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Saturday, April 28, 2012

The Great Chicken Massacre

Foxy Bird.jpg
We suffered a devastating loss yesterday.  In the wee hours of the morning a fox broke into our chicken coop and laid waste to all the birds.  There were over thirty dead.  About 20 meat birds and all 15 of our beautiful and friendly egg layers.

At first it seemed a total loss, but while cleaning up the carnage we found one bird still alive and hiding among the dead.

She has had the skin ripped off one leg, all the way up to her hip and her armpit.  The injury makes her almost immobile, but otherwise she seems lively and alert. 

We took her next door to the adobe, where she is now living in a dog crate.  Her injury has been treated with Woundkote, a spray on antiseptic dressing.  She is eating and drinking, and I promised her that if she pulls through, she will live a long life as an honorary egg layer.

We are calling her Foxy, as a reminder of what a terrible loss we suffered because our so-called 'fortress' couldn't keep out one burrowing varmint.

This is the last time we will ever have an intruder in our coop!

foxy-images.jpg
Google image: Terlingua kit fox




Sunday, April 22, 2012

Tasty Interview

Yesterday evening we had a great visit from new friends Brittanie, a journalist from the Houston Press, and her hubby Chris, a marine engineer.

Got to feed them some delicious home-grown chicken we had butchered the day before, and they treated us to some wonderful Real Ale from the Hill Country.

They also interviewed fellow off-gridders John Wells and Jess from Shady80.

Always fun to talk with friends and show off the homestead.

Bathroom is moving along, little by little. But we have tile and mortar for the walls ready to go up, and permanent plumbing about to be installed.  That and some paint, and she'll be ready for a photo shoot soon enough.

Bathroom door is still waiting in the wings, but in the hot weather it's nice to have just a light curtain that lets the air flow past.

But with new Ikea additions in the kitchen, the revamped bed area with a larger mosquito net, a mirror mosaic, and other upgrades ... the interior of the house is getting more photogenic every day.  

Someday soon we'll have to begin prepping the house exterior for stucco.  The hard candy coating will be a huge upgrade, but first we have to cover the house with asphalt felt and stucco lath.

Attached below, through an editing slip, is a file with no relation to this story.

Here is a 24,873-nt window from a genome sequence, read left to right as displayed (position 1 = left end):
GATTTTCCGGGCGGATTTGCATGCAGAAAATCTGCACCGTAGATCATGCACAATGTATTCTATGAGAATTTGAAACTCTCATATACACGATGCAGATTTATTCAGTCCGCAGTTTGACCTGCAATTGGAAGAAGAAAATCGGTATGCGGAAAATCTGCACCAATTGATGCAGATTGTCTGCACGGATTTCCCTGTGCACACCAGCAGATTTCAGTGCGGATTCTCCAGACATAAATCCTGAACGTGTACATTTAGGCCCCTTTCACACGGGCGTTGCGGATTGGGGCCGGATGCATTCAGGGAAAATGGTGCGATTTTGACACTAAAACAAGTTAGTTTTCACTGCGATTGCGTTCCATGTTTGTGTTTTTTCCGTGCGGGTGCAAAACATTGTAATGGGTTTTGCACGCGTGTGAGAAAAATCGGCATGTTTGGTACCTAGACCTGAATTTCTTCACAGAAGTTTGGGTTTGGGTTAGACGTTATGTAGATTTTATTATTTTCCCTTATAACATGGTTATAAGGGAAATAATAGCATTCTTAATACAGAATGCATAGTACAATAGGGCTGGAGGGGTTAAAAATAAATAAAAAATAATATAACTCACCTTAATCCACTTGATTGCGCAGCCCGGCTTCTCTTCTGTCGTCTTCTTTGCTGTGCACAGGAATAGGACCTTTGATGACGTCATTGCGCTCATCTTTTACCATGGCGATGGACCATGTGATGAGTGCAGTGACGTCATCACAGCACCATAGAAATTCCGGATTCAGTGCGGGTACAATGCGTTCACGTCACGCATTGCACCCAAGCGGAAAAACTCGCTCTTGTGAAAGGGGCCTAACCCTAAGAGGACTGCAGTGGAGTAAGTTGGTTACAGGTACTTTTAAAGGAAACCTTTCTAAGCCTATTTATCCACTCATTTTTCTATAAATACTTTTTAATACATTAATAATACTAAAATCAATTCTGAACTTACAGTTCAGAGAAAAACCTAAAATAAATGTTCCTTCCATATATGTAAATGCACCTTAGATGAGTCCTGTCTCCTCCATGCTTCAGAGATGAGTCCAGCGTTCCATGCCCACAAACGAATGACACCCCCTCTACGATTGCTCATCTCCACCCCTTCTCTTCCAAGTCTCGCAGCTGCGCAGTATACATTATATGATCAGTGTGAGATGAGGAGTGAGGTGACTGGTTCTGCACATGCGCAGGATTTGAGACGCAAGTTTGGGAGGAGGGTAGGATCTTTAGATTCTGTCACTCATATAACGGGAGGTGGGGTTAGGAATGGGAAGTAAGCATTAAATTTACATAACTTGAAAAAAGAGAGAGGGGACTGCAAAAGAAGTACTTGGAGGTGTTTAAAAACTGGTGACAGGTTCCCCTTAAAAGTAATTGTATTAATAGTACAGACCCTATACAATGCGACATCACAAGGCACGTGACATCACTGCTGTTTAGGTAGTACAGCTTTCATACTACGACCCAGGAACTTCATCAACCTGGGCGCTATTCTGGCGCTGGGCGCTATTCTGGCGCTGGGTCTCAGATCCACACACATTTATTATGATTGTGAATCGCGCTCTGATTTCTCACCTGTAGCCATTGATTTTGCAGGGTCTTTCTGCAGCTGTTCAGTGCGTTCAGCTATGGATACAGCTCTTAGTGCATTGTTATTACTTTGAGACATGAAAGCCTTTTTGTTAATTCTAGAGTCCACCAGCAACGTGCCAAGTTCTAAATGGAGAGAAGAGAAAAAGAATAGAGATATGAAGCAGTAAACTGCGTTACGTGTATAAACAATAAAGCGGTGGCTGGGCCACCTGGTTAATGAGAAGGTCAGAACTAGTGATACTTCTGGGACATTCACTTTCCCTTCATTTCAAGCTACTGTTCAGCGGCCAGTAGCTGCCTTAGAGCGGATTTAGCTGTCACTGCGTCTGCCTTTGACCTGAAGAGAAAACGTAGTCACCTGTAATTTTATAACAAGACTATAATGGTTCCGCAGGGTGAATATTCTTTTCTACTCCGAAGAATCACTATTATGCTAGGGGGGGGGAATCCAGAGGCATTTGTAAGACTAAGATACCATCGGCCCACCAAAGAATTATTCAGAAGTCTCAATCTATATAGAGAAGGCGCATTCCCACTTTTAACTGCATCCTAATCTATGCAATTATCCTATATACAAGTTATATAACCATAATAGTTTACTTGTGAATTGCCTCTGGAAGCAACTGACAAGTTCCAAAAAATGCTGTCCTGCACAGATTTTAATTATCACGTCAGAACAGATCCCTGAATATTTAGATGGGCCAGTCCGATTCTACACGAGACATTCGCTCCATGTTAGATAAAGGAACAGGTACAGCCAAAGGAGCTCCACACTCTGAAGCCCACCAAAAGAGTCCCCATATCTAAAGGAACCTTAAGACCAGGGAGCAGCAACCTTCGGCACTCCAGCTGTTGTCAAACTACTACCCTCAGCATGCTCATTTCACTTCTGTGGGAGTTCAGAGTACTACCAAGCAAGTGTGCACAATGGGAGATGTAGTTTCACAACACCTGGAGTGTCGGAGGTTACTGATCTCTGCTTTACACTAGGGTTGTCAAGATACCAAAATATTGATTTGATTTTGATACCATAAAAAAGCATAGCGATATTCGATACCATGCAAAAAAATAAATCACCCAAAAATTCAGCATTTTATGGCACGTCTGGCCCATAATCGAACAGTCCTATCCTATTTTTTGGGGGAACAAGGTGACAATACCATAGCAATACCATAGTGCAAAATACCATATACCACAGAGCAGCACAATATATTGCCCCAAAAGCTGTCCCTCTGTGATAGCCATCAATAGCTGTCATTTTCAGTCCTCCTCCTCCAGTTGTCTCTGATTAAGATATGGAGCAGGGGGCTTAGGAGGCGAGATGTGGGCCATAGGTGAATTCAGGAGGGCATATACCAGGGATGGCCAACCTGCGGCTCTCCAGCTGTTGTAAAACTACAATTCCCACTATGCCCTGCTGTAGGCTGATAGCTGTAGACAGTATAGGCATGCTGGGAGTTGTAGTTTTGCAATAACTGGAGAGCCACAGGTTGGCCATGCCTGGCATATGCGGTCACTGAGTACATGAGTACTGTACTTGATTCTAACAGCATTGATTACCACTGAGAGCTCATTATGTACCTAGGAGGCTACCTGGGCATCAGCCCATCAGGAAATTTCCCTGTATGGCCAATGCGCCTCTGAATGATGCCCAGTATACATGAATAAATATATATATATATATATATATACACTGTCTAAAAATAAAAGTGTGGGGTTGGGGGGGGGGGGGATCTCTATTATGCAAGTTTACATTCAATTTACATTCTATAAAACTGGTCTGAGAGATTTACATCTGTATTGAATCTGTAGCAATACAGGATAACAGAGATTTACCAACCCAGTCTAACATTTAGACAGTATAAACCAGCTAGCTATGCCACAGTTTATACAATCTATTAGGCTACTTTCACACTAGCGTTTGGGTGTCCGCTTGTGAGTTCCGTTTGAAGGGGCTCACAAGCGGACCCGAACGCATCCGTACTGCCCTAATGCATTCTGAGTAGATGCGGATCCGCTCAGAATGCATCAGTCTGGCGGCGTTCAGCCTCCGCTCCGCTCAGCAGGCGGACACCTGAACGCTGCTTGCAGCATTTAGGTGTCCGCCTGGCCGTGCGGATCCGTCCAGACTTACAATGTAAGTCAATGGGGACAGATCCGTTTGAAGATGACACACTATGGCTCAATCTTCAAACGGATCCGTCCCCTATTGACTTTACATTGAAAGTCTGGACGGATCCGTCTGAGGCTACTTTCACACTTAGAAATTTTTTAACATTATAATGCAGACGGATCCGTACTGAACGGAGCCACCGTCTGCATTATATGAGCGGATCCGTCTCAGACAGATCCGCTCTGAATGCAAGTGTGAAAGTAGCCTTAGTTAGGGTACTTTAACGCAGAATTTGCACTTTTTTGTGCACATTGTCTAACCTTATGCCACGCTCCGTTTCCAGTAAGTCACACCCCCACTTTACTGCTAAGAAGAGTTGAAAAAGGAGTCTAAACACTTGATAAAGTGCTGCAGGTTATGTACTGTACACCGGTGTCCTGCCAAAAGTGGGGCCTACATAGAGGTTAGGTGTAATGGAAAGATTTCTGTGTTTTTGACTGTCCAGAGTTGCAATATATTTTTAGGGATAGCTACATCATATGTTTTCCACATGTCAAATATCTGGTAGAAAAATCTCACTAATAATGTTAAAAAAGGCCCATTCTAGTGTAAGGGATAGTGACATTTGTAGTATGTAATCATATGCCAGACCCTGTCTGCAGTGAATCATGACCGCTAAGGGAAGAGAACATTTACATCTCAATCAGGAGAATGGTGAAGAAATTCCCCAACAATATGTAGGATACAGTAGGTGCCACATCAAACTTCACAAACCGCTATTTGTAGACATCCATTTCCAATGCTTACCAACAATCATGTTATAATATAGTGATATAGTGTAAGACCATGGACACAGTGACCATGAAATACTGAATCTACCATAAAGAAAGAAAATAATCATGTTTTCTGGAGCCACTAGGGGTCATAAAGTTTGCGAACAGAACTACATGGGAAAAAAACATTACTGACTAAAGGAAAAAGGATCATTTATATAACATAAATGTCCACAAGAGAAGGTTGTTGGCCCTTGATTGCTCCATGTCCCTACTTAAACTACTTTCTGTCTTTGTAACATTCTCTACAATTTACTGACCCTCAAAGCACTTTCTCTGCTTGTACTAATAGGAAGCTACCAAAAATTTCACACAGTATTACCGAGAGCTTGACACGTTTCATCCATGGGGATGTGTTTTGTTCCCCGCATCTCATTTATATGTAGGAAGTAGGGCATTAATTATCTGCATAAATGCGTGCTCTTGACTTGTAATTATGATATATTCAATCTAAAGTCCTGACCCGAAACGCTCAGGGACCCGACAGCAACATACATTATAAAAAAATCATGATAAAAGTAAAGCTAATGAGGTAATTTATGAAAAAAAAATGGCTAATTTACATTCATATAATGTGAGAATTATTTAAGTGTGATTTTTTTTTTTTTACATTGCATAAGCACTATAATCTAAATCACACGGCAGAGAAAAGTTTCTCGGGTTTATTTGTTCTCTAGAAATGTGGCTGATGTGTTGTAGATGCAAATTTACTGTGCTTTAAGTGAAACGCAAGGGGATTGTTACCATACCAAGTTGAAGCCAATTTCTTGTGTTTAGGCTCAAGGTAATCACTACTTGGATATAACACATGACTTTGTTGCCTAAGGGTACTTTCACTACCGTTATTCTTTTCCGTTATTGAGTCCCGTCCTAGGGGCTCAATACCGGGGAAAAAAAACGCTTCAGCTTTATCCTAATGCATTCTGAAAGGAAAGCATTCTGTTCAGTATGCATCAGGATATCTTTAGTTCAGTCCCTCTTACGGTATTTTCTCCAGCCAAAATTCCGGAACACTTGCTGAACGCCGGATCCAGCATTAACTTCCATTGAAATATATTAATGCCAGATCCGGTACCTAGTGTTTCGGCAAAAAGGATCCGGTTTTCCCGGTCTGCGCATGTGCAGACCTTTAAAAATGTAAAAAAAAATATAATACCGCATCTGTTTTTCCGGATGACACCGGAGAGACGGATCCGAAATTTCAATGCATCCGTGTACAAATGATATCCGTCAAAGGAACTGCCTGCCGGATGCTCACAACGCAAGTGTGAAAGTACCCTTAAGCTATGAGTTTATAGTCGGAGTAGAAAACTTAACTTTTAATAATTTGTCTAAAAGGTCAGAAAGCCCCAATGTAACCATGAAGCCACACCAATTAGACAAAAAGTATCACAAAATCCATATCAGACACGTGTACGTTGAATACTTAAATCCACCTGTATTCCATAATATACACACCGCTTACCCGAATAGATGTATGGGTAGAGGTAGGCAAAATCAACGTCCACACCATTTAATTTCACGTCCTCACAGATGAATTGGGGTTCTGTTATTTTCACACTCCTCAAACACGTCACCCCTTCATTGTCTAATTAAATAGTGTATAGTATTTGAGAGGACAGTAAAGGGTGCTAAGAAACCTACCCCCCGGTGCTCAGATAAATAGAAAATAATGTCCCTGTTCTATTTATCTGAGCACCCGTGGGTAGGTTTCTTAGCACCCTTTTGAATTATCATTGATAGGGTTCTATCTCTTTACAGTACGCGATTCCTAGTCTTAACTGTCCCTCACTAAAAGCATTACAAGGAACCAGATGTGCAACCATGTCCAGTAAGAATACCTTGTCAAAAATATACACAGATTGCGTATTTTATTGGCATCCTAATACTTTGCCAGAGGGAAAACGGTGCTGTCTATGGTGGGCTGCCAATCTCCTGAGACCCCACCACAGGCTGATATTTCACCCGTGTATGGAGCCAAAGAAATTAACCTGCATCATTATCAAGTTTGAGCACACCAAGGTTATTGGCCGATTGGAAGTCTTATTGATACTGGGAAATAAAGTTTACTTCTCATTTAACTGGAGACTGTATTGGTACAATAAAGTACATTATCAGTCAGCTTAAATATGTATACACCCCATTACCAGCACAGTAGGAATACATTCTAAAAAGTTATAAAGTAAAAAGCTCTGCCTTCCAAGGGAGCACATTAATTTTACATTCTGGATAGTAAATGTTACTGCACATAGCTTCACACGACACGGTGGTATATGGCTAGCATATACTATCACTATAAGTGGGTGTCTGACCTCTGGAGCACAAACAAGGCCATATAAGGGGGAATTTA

So much to do, and not enough days in the week.


Thursday, April 12, 2012

Maximum Power Point Tracking (MPPT)

morningstar-mppt.jpgSolar charge controllers that come with maximum power point tracking (MPPT) are becoming widespread and less expensive. But many people don't know much about charge controllers in general, and even less about electronics and MPPT specifically. So we thought we would share our knowledge and experience on the subject.

Maximum power point tracking is not related to solar tracking.

Solar trackers move your array to point at the sun wherever it is in the sky, which can increase it's power output by a few percentage points, and help your system make power during dawn and dusk.

Maximum power point tracking has nothing to do with physical tracking, and has everything to do with the laws governing electricity. Specifically, Ohm's Law and Joule's Law.

baby-studying.jpgThe following may seem boring and/or confusing to some of you, but understanding these laws and the behavior of electricity is crucial to understanding how solar power works (and how it can be made more efficient).

Ohm's Law states that current, voltage, and resistance are measured proportionally. This law can be distilled into the following mathematical formula:

V = I x R

Where V = voltage, I = current, and R = resistance.

And knowing what we do about algebra, this formula can be rearranged to find a value for any one of the three elements. For example, to find current:

I = V / R

And to find resistance:
R = V / I

Joule's law states that power (P, which he measured as heat dissipated) is proportional to the current value squared and the resistance in the circuit. The law is distilled into the following equation:
P = I2 x R

Thanks to Joule's Law and Ohm's Law, we know that power also has a special mathematical relationship to voltage and current.
 
P = I x V

Manipulating one value in the equation directly affects and changes the values of the others. And this very wordy explanation is leading to how MPPT charge controllers work, I promise.